BIRTH: Baptized East Budleigh, Devonshire, 9 April 1592, youngest of the eight children of Richard and Agnes (Clarke) Conant [Conant Gen 99].
DEATH: Beverly 19 November 1679.
MARRIAGE: St Ann Blackfriars, London 11 November 1618 Sarah Horton, daughter of Thomas and Catherine (Satchfield) Horton [NEHGR 147:234-39]. "Sarah Connant" is included in the list of Salem church members compiled in late 1636 [SChR 6]. She was alive in November 1660 to depose about the marriage of James Bede and the widow "Ellot" [EQC 2:265]. She is not named in her husband's will and therefore probably died before 1 March 1677/8.
ASSOCIATIONS: Christopher Conant who received one acre in Plymouth Colony in 1623 as a passenger on the Anne, was Roger's brother [PCR 12:5].
Jane (Knowles) Bennett, wife of WILLIAM BENNETT of Salem was niece of Roger Conant [NEHGR 153:221].
COMMENTS: Despite Roger Conant's prominence and his reputation as the leader among the Old Planters, there are a number of disquieting questions which still hover about him. Although we do not claim to have resolved these questions here, we would like to propose an interpretation that would provide a relatively simple answer.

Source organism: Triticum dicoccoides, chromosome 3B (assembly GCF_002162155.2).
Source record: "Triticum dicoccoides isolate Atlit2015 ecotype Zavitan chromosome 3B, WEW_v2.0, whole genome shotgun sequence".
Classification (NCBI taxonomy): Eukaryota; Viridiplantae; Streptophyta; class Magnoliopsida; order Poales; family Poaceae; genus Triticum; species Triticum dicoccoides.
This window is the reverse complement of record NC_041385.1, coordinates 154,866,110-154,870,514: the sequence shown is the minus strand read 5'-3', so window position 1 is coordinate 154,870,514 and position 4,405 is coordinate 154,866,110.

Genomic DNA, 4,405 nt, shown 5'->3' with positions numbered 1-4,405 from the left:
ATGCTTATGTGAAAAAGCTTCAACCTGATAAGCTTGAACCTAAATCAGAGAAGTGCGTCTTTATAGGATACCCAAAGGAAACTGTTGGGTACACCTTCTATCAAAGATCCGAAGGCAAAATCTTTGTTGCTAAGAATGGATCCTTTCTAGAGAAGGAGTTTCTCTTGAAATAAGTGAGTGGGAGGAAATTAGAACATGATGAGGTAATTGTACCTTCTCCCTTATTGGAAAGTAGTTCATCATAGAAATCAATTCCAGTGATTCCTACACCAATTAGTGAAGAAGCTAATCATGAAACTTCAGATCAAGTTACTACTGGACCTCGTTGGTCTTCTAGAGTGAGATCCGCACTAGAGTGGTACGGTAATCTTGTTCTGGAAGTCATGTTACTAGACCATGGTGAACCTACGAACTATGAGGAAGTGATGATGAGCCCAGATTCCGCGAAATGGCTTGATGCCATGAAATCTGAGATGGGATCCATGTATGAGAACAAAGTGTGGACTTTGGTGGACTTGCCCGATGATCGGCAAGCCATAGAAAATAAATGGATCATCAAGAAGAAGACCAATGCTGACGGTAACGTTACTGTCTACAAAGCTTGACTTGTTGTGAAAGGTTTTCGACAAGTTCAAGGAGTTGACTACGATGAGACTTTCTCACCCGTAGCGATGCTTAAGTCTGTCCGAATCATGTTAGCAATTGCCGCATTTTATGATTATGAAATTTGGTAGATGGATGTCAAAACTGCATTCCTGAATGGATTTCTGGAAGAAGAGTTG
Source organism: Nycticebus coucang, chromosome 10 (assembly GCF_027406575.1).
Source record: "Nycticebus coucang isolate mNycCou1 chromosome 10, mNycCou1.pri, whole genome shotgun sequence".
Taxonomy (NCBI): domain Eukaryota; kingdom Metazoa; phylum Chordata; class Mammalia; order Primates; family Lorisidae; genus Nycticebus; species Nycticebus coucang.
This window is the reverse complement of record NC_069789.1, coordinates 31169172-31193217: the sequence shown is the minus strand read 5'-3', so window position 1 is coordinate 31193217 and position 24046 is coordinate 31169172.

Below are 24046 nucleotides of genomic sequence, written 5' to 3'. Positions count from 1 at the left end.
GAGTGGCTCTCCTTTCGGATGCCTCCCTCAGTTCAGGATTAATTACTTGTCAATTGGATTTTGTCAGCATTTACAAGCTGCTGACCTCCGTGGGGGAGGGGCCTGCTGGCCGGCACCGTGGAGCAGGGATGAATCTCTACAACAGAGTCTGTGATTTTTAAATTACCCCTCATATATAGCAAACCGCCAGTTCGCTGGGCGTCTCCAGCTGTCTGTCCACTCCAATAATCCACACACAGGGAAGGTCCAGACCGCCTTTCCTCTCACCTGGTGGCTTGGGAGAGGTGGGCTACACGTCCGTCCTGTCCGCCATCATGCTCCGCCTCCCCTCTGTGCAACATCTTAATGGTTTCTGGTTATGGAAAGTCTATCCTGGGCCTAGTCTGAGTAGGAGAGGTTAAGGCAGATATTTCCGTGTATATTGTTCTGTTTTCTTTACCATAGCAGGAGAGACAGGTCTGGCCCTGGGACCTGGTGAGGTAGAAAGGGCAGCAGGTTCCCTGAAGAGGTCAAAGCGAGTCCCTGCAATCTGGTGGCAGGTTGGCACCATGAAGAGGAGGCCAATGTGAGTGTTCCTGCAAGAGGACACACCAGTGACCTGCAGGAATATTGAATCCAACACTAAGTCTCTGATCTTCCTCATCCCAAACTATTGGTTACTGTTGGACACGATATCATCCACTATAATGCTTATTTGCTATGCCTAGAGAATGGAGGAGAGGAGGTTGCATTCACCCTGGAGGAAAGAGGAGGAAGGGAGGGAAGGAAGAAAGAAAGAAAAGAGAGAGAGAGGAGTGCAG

The questions come in two groups. First, did Roger Conant reside at Plymouth when he first arrived, and was he the salter who arrived in 1624 with Rev. JOHN LYFORD and who was described uncharitably by Bradford? Second, given the great advantages available to Conant, including his many prominent connections in English Puritan circles, and his appointment in 1625 to direct the activities of the Dorchester Adventurers at Cape Ann, why did he not take a larger part in the affairs of Massachusetts Bay after the early 1630s?
Attempts to place Conant and his family on one ship or another face an inconsistency in the records that defies certain resolution. The 28 May 1671 petition of Roger Conant places his arrival in New England before May of 1623: